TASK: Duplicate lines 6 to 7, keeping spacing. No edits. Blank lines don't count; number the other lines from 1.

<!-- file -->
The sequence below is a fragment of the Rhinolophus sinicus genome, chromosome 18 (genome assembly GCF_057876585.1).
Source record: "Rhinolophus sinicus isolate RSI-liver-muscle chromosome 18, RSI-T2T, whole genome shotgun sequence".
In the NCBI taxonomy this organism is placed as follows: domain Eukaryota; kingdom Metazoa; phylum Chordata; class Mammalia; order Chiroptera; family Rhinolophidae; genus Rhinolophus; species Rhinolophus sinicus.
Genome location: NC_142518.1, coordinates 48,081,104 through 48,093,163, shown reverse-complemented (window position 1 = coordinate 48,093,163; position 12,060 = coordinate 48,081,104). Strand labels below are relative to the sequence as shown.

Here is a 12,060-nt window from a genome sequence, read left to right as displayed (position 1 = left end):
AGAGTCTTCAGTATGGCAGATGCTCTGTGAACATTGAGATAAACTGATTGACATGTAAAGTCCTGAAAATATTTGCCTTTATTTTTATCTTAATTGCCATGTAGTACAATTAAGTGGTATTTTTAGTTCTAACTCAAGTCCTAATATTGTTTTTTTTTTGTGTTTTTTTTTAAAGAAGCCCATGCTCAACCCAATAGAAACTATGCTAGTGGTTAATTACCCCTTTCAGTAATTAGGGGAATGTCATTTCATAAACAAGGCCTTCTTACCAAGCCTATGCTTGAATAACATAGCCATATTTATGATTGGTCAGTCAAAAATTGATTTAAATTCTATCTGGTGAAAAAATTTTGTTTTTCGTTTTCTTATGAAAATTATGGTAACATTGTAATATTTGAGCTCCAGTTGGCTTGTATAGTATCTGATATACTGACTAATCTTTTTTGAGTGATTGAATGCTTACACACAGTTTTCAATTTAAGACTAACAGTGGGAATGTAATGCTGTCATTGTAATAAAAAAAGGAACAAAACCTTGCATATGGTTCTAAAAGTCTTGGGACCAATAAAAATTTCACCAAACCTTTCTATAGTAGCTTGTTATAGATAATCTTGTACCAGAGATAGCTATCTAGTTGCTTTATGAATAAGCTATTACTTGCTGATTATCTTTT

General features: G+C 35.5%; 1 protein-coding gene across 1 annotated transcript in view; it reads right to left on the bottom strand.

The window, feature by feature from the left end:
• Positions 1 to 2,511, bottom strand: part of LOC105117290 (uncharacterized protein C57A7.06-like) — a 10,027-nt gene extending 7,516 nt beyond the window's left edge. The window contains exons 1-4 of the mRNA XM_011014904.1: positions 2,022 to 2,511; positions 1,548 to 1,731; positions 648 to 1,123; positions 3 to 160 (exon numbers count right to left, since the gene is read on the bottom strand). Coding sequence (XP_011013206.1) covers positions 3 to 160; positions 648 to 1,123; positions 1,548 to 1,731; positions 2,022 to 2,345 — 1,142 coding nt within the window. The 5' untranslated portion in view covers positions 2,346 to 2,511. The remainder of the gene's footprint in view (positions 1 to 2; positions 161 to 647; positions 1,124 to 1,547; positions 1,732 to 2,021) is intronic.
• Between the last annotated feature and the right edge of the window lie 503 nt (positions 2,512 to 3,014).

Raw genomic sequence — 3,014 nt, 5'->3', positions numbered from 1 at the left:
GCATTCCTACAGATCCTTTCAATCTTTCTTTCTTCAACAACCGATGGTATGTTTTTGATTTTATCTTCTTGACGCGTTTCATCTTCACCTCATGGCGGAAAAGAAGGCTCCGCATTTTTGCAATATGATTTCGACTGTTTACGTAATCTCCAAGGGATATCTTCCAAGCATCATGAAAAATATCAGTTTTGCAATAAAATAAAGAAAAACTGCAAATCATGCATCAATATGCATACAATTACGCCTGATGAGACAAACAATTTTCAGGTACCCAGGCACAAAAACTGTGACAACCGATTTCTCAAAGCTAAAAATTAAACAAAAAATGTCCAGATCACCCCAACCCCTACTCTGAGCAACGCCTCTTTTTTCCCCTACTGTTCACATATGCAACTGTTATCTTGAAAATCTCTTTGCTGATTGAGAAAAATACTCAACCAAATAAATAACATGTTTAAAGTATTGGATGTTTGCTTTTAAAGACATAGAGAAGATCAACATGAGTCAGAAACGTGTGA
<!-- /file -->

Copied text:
AGAGTCTTCAGTATGGCAGATGCTCTGTGAACATTGAGATAAACTGATTGACATGTAAAGTCCTGAAAATATTTGCCTTTATTTTTATCTTAATTGCCATGTAGTACAATTAAGTGGTATTTTTAGTTCTAACTCAAGTCCTAATATTGTTTTTTTTTTGTGTTTTTTTTTAAAGAAGCCCATGCTCAACCCAATAGAAACTATGCTAGTGGTTAATTACCCCTTTCAGTAATTAGGGGAATGTCATTTCATAAACAAGGCCTTCTTACCAAGCCTATGCTTGAATAACATAGCCATATTTATGATTGGTCAGTCAAAAATTGATTTAAATTCTATCTGGTGAAAAAATTTTGTTTTTCGTTTTCTTATGAAAATTATGGTAACATTGTAATATTTGAGCTCCAGTTGGCTTGTATAGTATCTGATATACTGACTAATCTTTTTTGAGTGATTGAATGCTTACACACAGTTTTCAATTTAAGACTAACAGTGGGAATGTAATGCTGTCATTGTAATAAAAAAAGGAACAAAACCTTGCATATGGTTCTAAAAGTCTTGGGACCAATAAAAATTTCACCAAACCTTTCTATAGTAGCTTGTTATAGATAATCTTGTACCAGAGATAGCTATCTAGTTGCTTTATGAATAAGCTATTACTTGCTGATTATCTTTT

General features: G+C 35.5%; 1 protein-coding gene across 1 annotated transcript in view; it reads right to left on the bottom strand.